Formality, not respect…

4 minute read

October 20, 2019, 9:34 AM

Something has always grated on me when people would say that the use of terms like “Mr.”, “Mrs.”, “Sir”, “Ma’am”, and so on allegedly indicated respect.  It also bothered me that, at least in school, the alleged respect only ran one way.  The students were required to address the staff by title and last name, while the teachers generally addressed the students by first name only.  It only made sense to me that if using last names meant respect, that it would reciprocate, but it never did.  You knew that something was fishy about that, because anyone who’s ever seen a teacher get told off by a student knows that the student will typically use the formal nomenclature for the teacher, but still be rather uncouth.  The student won’t say, “The hell with you, Maureen,” but more likely will say, “The hell with you, Ms. Kelly.”  The teacher in question might still hustle the student out of the room and fling their stuff out into the hallway so hard that their stuff hits a locker before falling to the floor, but they were respectful, because they addressed the teacher by their title and last name, right?  Right?  I see you rolling your eyes, because the argument clearly doesn’t hold water.  The hypothetical kid in the example was clearly being disrespectful, and what name they actually called the teacher, be it formal or informal, was irrelevant.

Then in 2014, when I began work at my current company, it all became clear during orientation.  Use of last names wasn’t about respect at all, but rather, it was about formality.  Formality made a whole lot more sense than respect for that type of address.  And unlike in school, everyone was on a last name basis with everyone, as in regardless of rank or title, you are on a last name basis with your colleagues.  The general rule was title and last name.  Operator Schumin.  Supervisor Walker.  Instructor Jacobs.  Superintendent Walkup.  And so on.  I can respect that, with everyone on a last name basis.  We may have different titles and ranks, but everyone is on a last name basis.  It’s not a matter of “I’m up here, and you’re down there, and I will address you accordingly,” that you get in school.  If schools want to do formal address properly, everyone should be on a last name basis, students and teachers alike.  In other words, if the teacher is “Mr. Matherly”, the student should be “Mr. Schumin”.  Or if one is going to use position titles, “Teacher Matherly” and “Student Schumin”.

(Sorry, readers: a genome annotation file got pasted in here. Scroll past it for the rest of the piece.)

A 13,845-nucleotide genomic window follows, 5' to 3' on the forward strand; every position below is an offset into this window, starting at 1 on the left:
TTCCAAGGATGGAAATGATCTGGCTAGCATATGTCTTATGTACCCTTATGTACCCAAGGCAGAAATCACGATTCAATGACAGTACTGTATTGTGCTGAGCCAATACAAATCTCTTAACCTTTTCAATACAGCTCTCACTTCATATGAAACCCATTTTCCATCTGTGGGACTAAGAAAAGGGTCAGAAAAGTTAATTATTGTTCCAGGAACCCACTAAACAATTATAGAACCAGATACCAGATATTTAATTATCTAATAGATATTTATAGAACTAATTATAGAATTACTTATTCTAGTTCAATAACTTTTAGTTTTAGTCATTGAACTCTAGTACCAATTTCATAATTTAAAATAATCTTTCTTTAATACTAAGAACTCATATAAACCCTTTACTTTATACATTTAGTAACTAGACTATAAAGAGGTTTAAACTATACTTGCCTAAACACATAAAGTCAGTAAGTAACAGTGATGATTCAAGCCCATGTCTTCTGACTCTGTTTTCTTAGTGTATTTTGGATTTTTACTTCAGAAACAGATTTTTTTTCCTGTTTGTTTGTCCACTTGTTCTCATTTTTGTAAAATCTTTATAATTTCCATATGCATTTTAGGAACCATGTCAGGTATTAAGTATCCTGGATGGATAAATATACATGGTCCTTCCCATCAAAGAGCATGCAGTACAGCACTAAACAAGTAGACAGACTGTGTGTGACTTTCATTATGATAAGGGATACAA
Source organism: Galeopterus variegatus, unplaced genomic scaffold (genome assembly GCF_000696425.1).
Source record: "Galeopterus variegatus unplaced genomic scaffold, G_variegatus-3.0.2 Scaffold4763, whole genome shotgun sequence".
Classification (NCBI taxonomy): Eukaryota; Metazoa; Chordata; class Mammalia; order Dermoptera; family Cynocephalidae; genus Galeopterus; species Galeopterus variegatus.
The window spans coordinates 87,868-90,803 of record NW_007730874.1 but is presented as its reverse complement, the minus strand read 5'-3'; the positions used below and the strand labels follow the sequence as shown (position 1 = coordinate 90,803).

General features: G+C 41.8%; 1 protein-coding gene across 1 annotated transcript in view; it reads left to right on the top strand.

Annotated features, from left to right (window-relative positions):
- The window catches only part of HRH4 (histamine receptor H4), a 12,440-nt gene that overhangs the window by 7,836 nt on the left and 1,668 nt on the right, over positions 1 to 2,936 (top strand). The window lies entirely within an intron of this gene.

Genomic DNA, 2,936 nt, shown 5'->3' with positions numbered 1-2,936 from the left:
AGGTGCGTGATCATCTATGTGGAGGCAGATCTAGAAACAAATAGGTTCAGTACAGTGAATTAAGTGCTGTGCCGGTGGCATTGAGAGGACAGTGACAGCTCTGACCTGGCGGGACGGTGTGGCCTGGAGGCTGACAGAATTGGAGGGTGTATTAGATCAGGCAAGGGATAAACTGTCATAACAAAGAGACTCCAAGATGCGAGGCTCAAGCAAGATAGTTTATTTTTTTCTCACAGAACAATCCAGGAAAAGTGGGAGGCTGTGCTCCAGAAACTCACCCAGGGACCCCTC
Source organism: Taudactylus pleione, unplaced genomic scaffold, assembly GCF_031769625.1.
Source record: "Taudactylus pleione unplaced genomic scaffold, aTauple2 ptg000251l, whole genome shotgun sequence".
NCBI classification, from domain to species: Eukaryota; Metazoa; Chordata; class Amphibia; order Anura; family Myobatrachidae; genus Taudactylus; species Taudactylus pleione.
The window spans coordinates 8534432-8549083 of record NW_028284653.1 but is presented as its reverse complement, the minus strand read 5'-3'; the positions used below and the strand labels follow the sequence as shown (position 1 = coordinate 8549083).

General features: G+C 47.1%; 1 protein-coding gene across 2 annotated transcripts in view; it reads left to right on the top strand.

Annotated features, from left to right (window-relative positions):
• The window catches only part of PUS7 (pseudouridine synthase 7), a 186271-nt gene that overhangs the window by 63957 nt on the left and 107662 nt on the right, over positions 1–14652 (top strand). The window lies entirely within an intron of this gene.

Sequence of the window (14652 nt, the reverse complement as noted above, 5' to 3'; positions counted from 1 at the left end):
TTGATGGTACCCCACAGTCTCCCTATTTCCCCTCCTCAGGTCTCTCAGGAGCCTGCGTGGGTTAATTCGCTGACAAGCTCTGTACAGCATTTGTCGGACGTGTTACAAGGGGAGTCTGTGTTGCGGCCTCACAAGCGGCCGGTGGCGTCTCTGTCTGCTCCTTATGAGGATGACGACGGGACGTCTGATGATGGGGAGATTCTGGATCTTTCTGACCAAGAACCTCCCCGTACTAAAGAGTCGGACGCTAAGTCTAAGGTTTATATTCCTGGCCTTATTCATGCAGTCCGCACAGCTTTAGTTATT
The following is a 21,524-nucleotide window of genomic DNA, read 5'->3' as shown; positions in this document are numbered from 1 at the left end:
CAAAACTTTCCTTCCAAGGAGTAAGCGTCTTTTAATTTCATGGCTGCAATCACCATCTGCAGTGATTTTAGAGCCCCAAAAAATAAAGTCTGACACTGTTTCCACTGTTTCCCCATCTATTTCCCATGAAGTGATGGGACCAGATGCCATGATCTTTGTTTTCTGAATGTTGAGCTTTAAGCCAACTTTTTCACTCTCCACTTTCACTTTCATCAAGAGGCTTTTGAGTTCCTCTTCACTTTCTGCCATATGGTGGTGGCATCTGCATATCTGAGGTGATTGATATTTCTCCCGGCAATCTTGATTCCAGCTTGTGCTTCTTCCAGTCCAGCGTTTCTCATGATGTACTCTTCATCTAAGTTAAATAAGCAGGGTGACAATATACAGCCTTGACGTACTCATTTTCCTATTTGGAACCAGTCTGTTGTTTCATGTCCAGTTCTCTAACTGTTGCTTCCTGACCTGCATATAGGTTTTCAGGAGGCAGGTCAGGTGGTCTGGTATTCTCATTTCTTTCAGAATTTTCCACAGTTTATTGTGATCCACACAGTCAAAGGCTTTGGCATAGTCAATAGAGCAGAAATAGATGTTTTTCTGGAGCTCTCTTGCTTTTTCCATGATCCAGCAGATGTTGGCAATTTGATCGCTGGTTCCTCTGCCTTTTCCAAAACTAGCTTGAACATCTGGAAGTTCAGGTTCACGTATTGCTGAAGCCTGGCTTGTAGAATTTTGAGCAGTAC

As an aside, it is worth noting that the latter usage is something that we often see on television with administration, but which I have never seen in real life.  I’m sure that you can think of a television show where the principal is referred to by title and last name.  For me, The Simpsons immediately comes to mind, with Principal Skinner in charge of Springfield Elementary.  None of the principals that I ever had were addressed as “Principal” on a regular basis.  It was always Mr. or Mrs. whoever, regardless of title.  I had a few professors in college who referred to themselves as “Professor [Whoever]”, but that was about the extent of it when I was in school.

Also: never introduce yourself as “Mr. [Name]” or “Ms. [Name]” to an adult.  It just makes the person saying it seem stuffy and unfriendly.  It’s better to go with title and last name, or just using the full name and then letting the other person figure out the level of formality on their own.

Then the other alleged “magic words” of respect that grate on me are “sir” and “ma’am”.  We’ve all been told that the use of those terms indicates respect.  I’ve rarely seen it that way in practice.  It’s a formal method of address in lieu of a proper name, but not a sign of respect.  My experience in most cases is the exact opposite.  From childhood, I remember many occasions where when someone would say “yes” to a teacher without any additional embellishment, and they would subsequently demand that you say, “yes, ma’am” to them.  I always took umbrage at that.  That sort of behavior on the part of the authority figure (the teacher in this case) is extremely disrespectful, especially when they’re demanding the use of a term that allegedly conveys respect.  Sure, that makes a whole lot of sense.  Nothing like weaponizing a term of alleged respect and using it to be disrespectful to the person that you are demanding respect from.  I’ve also experienced the terms being used in a condescending way more often than a respectful way.  I’ve noticed that usage comes out when someone is tired of someone else’s nonsense.  It takes the language a step up in formality, but the intent is “cut the crap”.  And then there’s what my mother does when she knows that she has lost the argument and concedes: “Yes, sir,” in an annoyed tone.  She used to just do that with Dad, but after I took away her ability to successfully use “don’t argue with me” as a way to end a discussion in my favor by declaring victory whenever she said it, she started doing that with me, too.  And I suppose at least to some measure because of all of the above, I don’t like being called “sir”, and have actively requested not to be called that on a routine basis in the past.

All in all, formality is pretty easy.  All you have to do is follow the conventions of formal address, and you’ve got it.  Respect is a longer process, and cannot be demanded.  It must be earned.  And formal address has nothing to do with it.  I can think of plenty of teachers that I lost all respect for, but still referred to by title and last name.  Same goes for some colleagues.  They may have lost my respect, but that won’t stop me from treating them in a professional manner, including the necessary professional address.  So let’s drop the notion that formal address is synonymous with respect, because it’s most definitely not.

Categories: Language